The culture in children's institutions, as in most social institutions, assumes that all team members are equal in a certain way. The leadership is the equating among the equals. It is therefore also the case that in some institutions the person in charge becomes the person who seems most suitable to maintain the existing informal system according to which late shifts are organized and other personal freedom is granted. Managers who violate this system by bringing the organization's concerns to the fore run the risk of conflicting with their team. Now the "principle of equality" is played out. The leadership job is suddenly seen as a privilege, which creates tension and envy in the team. Then it says behind closed doors in the workforce: "She can sit in the office all day".

Kindergarten administrators should be aware of this basic problem and approach it progressively. As a manager you have to assert your administrative task by formulating tasks for the employees very clearly and enforcing and controlling their completion.

The management regularly obtains a precise overview of the status of the educational quality in their facility by observing, monitoring documentation and approving educational plans. The control task of the management also includes presenting the work results of the facility in facts and figures. It documents and checks the occupancy, the fluctuation of customers and employees, budget compliance, praise and complaints, sick leave, etc.

Management work also includes assessing the performance of employees and giving them regular feedback on the quality of their work and the successes that have resulted from it. In order to assess their employees, managers need clear assessment criteria and tools that enable a fair assessment.

Establishing reliable instruments and criteria for employee appraisal is not the task of the facility management and cannot be left to them. At this point, those responsible for the providers are asked to provide their facilities with a professional and uniform competence management system.

An example: Elsa has been working as a kindergarten director for more than twenty years. She has managed various facilities and knows a lot about kindergartens. She used to oversee the educational work in her facility by running tours that were announced in advance. The result of this approach has always been very unsatisfactory. All group rooms were squeaky clean. The children were sitting at the tables, and the toys on the shelves looked glued on. At that time she understood that the children were being held at the tables until the tour was over. The children were not supposed to mess up the rooms that were specially polished up for the tour and therefore had to wait.

When Elsa realized this, she changed her approach. Today she goes through the groups every day. She speaks to educators, parents and children and then makes a note of what she saw, how she assesses it and what actions she deduces from it. She often speaks to the staff. She has got used to appreciating as many positive observations as possible in public by the team.

The example shows that it takes a lot of professional experience to run a facility successfully. The current job market does not make it possible to wait for educators to train themselves to lead by developing their own approach to the task in the course of their professional years. It must be an important concern of authorities and agencies to equip managers with the necessary specialist knowledge and to provide formats that ensure the support of young managers.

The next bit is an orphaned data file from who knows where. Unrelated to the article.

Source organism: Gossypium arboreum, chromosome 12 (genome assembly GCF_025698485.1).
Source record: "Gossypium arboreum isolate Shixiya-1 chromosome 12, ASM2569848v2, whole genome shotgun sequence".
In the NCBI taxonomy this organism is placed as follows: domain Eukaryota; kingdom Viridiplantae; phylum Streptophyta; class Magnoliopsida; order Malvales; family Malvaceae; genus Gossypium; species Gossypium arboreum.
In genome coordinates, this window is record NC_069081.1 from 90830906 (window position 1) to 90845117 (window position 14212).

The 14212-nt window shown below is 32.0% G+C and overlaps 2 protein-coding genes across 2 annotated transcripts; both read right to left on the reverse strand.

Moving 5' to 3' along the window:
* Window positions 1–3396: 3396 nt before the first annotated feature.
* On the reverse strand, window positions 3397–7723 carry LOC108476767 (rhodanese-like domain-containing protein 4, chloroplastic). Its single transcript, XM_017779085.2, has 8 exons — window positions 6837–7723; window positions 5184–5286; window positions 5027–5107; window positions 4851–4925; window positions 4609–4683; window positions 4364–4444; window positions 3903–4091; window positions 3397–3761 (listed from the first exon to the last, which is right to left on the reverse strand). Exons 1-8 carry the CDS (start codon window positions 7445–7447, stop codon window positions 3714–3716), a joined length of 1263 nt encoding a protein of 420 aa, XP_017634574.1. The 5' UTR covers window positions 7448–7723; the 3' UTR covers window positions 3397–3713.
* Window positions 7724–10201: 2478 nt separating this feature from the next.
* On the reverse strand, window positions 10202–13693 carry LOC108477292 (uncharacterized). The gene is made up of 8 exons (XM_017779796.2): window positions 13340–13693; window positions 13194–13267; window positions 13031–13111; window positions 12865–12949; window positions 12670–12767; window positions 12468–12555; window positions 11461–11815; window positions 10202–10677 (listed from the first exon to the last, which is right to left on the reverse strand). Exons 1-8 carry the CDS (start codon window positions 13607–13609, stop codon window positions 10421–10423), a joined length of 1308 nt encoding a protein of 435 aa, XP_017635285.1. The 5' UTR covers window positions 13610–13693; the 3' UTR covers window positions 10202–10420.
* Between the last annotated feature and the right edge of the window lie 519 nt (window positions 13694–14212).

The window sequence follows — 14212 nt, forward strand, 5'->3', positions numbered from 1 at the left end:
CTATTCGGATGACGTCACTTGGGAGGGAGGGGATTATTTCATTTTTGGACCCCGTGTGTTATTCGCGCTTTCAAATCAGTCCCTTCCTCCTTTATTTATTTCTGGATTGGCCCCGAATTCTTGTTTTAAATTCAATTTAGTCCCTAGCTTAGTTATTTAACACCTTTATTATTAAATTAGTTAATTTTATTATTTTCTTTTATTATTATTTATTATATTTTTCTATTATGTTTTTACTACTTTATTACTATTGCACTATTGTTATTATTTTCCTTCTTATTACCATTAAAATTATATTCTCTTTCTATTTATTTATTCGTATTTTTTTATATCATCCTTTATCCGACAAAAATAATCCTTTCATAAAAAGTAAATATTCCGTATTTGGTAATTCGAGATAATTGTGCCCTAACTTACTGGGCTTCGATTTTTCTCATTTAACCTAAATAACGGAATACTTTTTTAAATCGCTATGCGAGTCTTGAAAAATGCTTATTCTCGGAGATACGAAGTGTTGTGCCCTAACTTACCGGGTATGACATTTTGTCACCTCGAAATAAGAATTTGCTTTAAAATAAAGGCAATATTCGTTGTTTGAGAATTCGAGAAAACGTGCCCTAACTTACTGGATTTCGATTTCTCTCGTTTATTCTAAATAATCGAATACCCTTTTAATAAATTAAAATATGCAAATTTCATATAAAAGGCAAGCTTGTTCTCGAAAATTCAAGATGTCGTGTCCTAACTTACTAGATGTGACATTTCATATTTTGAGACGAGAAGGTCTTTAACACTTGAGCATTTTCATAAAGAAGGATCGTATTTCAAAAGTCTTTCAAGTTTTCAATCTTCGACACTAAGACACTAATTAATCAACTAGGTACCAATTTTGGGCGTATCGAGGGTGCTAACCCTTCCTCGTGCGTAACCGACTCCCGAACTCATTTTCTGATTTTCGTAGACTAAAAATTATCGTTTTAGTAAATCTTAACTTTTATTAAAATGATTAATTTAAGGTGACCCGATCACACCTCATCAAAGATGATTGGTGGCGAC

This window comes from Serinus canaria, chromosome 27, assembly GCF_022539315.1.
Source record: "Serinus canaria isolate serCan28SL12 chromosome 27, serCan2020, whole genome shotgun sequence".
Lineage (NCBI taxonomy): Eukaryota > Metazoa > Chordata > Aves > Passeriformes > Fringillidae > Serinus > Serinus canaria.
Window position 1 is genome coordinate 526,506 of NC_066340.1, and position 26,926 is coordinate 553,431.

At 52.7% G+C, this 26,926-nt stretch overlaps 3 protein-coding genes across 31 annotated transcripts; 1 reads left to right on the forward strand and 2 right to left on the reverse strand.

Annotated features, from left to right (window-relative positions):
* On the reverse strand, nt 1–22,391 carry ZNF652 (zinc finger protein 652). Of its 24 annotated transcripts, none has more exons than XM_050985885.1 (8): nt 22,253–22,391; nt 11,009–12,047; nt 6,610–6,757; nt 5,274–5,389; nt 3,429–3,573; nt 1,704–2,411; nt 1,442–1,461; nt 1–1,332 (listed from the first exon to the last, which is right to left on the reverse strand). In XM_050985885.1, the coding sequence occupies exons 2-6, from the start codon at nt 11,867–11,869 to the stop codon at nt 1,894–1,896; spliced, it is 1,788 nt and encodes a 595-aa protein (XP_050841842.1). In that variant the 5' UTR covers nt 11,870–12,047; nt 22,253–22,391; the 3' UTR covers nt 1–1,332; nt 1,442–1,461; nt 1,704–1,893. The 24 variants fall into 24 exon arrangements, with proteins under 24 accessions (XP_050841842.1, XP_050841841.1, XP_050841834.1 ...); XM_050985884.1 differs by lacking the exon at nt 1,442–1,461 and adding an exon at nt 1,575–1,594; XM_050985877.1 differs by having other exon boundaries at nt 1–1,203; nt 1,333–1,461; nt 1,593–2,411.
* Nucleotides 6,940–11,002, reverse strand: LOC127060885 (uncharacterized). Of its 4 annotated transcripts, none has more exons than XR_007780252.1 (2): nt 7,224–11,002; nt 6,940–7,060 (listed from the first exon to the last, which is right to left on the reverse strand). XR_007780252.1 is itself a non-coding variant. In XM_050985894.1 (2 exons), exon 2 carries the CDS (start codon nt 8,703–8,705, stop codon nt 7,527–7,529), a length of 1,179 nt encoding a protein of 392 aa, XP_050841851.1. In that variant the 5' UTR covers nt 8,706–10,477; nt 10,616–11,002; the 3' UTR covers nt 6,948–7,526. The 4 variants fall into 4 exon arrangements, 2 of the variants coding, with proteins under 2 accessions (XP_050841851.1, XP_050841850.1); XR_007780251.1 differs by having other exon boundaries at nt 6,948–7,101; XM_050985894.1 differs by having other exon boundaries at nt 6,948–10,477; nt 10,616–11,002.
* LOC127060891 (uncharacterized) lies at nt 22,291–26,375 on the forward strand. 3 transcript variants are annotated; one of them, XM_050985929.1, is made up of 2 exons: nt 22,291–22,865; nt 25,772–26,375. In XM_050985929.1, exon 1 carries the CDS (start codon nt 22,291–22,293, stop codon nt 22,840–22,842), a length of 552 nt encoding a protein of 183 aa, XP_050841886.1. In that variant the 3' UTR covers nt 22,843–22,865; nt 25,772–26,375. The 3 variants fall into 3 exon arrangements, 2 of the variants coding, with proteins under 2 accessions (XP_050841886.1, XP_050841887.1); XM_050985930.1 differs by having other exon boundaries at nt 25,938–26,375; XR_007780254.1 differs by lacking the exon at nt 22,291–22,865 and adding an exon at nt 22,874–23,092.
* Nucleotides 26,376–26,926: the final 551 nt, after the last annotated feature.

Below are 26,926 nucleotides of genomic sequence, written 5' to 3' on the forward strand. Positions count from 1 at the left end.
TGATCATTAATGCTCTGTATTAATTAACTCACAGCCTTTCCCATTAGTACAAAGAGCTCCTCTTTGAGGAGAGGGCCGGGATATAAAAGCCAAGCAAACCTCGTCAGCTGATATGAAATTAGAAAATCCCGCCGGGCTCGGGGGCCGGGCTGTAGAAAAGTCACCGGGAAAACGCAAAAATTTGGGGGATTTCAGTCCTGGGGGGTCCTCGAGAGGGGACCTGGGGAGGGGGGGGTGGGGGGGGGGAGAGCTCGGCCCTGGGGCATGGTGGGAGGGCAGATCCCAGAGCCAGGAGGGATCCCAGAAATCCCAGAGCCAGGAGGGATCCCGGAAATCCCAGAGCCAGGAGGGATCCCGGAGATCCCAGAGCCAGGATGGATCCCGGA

1.5 Internal and external communication

How do you talk to whom? Who is allowed to talk to whom about which topics? What goes out and what stays internal? These questions need to be answered in every organization. These answers determine the external and internal communication strategy.

The management determines the communication structures. It regulates who can and must communicate with whom about what. For example, the group educators inform the parents about the dates of the group parents' evening. The management itself informs about the parents' evening. Many organizations give strict guidelines here, which are to be implemented by management staff. But they often fail to fully adhere to the guidelines. For example, too confidential a relationship between individual employees and parents allows internal information to leak out. This can have unexpected negative effects, with which the management and the wearer will be confronted at some point.

The digital media have made these dangerous situations even worse than in the past. This happens, for example, when individual educators romp around in the WhatsApp groups with the parents and maintain an all too confidential dealings with them, while the management has no access and no idea.

In many institutions it appears that staff only have first names. The team presentation shows photos of childish-looking women and men who are titled Manni, Uschi, Susi etc. The pedagogues allow themselves to be taken on by their parents. This creates a communication culture that makes technical and professional collaboration very difficult.

It is work to introduce communication rules and to adhere to them. Children's institutions have to undergo a change here that will not function without strict management.

It is often difficult for the pedagogues in the children's facilities to distinguish which information is suitable for which group of people. A simple picture helps here: Let's imagine we are in a theater. At the front of the stage there is a play that the audience would like to see, that they have been looking forward to for a long time and therefore had to wait an extra long time for the start of advance sales. Everything goes haywire behind the stage. An actress is sick, the key to the technology cabinet cannot be found, and two ballet dancers have fallen out and are now crying bitterly. The audience doesn't want to know any of this. It is therefore a good thing that everything goes smoothly in front of the stage, small glitches are covered over and thus not noticeable.